Built in 30 AD and nestled within the historical edges of L’Arena amphitheatre, once again the new Opera Festival unleashes marvels – and wonders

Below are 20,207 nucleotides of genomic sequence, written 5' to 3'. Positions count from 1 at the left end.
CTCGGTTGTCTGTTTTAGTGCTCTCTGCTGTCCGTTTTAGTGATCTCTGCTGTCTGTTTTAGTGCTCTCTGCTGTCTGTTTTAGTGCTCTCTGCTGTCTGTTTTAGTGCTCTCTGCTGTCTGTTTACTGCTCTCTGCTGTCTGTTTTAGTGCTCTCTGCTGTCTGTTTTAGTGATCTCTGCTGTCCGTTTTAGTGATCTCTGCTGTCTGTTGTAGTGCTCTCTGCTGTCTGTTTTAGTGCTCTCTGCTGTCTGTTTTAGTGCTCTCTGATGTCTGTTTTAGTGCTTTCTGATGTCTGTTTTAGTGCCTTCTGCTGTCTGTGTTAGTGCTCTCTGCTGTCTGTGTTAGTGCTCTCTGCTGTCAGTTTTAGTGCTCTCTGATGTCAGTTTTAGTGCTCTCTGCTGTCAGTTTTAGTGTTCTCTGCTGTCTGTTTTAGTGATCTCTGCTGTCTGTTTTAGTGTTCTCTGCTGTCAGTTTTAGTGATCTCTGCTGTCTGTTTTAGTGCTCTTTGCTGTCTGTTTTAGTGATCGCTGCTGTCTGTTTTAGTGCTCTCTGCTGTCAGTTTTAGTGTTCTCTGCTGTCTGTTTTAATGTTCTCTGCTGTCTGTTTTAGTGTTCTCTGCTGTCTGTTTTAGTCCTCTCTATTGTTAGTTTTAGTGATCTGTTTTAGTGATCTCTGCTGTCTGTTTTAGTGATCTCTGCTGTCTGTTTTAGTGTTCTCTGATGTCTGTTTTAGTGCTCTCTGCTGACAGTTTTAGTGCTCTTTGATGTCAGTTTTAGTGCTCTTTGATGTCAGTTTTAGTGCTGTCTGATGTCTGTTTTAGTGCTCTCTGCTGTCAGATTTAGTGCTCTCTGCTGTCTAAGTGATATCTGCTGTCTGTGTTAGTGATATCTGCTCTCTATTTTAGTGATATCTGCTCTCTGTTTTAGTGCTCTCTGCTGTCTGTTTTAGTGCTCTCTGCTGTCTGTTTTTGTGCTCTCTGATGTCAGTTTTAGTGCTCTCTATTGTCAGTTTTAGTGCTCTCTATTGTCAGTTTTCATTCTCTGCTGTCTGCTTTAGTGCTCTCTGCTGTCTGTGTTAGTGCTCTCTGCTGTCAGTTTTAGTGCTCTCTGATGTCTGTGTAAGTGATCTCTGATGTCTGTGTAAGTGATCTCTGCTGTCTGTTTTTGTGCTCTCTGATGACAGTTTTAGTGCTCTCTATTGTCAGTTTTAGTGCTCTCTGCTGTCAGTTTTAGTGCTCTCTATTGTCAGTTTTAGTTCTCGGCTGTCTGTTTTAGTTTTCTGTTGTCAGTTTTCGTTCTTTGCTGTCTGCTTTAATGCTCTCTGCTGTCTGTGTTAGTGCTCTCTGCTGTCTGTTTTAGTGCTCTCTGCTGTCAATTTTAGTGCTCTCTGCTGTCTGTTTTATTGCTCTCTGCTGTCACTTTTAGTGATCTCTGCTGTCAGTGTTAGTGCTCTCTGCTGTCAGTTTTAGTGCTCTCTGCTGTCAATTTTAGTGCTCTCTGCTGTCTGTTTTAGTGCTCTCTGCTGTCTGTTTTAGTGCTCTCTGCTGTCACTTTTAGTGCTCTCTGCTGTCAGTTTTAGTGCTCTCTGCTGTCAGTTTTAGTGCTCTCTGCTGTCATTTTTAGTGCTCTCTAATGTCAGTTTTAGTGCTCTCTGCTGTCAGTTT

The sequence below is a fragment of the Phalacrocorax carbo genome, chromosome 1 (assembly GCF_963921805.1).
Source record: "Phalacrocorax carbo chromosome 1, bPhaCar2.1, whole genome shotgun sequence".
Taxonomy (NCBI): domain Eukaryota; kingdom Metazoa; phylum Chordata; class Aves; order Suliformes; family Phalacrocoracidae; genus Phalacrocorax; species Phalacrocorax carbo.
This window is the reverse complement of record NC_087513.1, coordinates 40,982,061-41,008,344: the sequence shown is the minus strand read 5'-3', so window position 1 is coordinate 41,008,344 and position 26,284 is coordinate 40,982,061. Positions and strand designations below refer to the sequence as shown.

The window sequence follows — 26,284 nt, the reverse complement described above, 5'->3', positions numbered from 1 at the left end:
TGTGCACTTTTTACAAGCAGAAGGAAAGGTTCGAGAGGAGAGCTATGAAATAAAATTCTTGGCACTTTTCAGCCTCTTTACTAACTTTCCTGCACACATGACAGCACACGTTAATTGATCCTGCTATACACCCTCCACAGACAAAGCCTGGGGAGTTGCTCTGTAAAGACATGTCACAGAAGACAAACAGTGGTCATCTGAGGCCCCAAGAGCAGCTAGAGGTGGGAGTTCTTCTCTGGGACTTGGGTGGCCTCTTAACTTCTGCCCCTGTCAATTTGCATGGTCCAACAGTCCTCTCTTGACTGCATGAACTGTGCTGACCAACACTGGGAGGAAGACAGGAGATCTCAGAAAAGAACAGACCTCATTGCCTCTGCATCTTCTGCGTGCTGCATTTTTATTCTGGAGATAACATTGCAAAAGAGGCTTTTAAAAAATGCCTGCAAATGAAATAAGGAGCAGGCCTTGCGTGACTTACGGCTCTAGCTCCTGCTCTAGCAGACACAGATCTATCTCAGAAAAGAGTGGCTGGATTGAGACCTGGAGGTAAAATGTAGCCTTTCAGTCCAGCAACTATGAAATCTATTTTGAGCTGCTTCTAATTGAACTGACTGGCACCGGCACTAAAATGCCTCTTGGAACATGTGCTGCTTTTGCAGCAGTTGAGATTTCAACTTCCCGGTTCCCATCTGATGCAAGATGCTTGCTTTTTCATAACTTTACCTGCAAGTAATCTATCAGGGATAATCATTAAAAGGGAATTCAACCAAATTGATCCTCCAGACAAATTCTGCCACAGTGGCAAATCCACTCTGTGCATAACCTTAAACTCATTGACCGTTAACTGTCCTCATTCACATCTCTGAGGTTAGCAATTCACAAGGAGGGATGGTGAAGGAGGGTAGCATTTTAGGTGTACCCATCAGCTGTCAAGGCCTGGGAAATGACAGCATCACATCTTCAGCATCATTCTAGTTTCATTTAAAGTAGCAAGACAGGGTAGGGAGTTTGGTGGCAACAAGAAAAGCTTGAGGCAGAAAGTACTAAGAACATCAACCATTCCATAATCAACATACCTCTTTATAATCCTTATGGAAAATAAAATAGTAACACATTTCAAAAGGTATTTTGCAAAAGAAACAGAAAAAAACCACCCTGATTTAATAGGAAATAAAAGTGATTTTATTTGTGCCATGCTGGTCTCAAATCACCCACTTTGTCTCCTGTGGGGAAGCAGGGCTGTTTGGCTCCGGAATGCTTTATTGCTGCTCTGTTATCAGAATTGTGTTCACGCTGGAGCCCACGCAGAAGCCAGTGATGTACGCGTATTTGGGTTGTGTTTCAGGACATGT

It’s been a wild ride for the global creative community that seemingly has no end in sight. But despite a pandemic (that shall not be named), there’s nothing like one lone empty seat on a stage to get the brain firing on all cylinders. Well, that’s if you’re like me and can’t get weary of a Top DSharp in one of the world’s most compelling, dramatic arias of all times. A thrilling anticipation that became so very real in the minutes leading up to the start of L’Arena di Verona’s Verdi show, La Traviata, part of the 2022 Opera Festival edition, which exemplified the composer’s excellence both technically and sonically—performed in a setting like no other. As for the soaring high notes and perfect acoustics? There’s more to the story. “The Arena di Verona is one of the best-preserved and largest amphitheatres in the Roman world, and today the largest open-air opera house in the world,” opins Marco Armiliato, Musical Director of the 2022 Festival. “The pervasive fascination of this monument, its pink stone, its structure designed to welcome the audience in a circular embrace, a wonderful, round stone, designed in this way so that it could reflect sound. The pink stone that also characterises the entire Piazza Brà and the surrounding portico creates a very special, unique visual continuity, as does its dialoguing with the tourists and inhabitants of the city in a relationship almost of osmosis and interpenetration. It is an emotional and sacred beauty.” On the key downturn encountered when conducting the performance, he continues, “is certainly a great challenge and is very demanding especially when working in an outdoor arena. It is very important to guarantee a homogeneous sound, a harmony between the mystic gulf and the stage, which is why rehearsals are crucial and vital to the success of the show.” This year, the 99th Arena di Verona Opera Festival will present a total of 46 unique nights in the name of Opera, with its imposing shows and the best international soloists across the music spectrum. And whilst cheap praises can often be a dangerous thing, the greatest Operatic classics are sure not to disappoint: from Bizet’s Carmen to Verdi’s Aida and La Traviata, Puccini’s Turandot and Orff’s Carmina Burana (on from August 12th, 2022), this season’s programme presents a wealth of feel-good picks for the taking. “The 99th Arena di Verona Opera Festival confirms the return of great productions to this stage,” adds Stefano Trespidi, Deputy Artistic Director of the Fondazione, “and features an absolutely prestigious international cast. We have worked a lot and are still working hard to ensure that spectators who flew from all over the world find that special magic in every one of the Festival’s 46 nights.” A special sentiment that echoed ever beautifully–and masterfully—in Verdi’s operatic stanzas, that of La Traviata. The iconic storytelling was punctuated by equally iconic moments across all three acts: from Nina Minasyan’s phenomenal register in Sempre Libera (Act1) to the final scene in the third act before she passes away (while staging up the role of Violetta Valery), La Traviata’s performance at L’Arena di Verona was no mean feat; however, it featured a mesmerising take on costumes and poignant drama, reflecting Verdi’s contemporary grounding and effect on modern-day society. La Traviata is part of the artistic maturity of Verdi, aware of his ability and willing to challenge the society of his time by staging subjects in which he believed. That felt brazen across the entire opera. Like Stiffelio and Rigoletto, Violetta’s story, taken from the play and novel by Dumas fils (who in turn was inspired by the real Alphosine/Marie Duplessis), also had to fight the censorship of the period and a reception that was not always unanimous: not so much for a melodic invention and “dramatic hue”, among Verdi’s most inspired for the revolutionary unity of style, but for the difficulty on behalf of spectators to see their (few) virtues and vices represented on stage. It goes without saying that La Traviata’s potent performance felt ever so brilliant not only from a vocal standpoin, but it had a sheer resonance with today’s world that stops one in his tracks. Be it the love-hate relationship between the characters, the clever usage of face masks by a small amount of actors and the deliberate willingness to unfold a story of grief and joy: it reflected the vortex of seismic turbulence which affects humans in this day and age, which isn’t limited to the classical depiction of an opera but relates to us all. All in all, it feels like an important time to engage substantively with Opera, but at the same time, in Italy there is so much baggage when it comes to looking at the art of classics, that the lens itself feels somewhat compromised. La Traviata’s historical and modern resonance has a silver-lining after all: to live and feel free. So there it is, a jug filled with culture to bypass the downturns of our world. Cheers to that.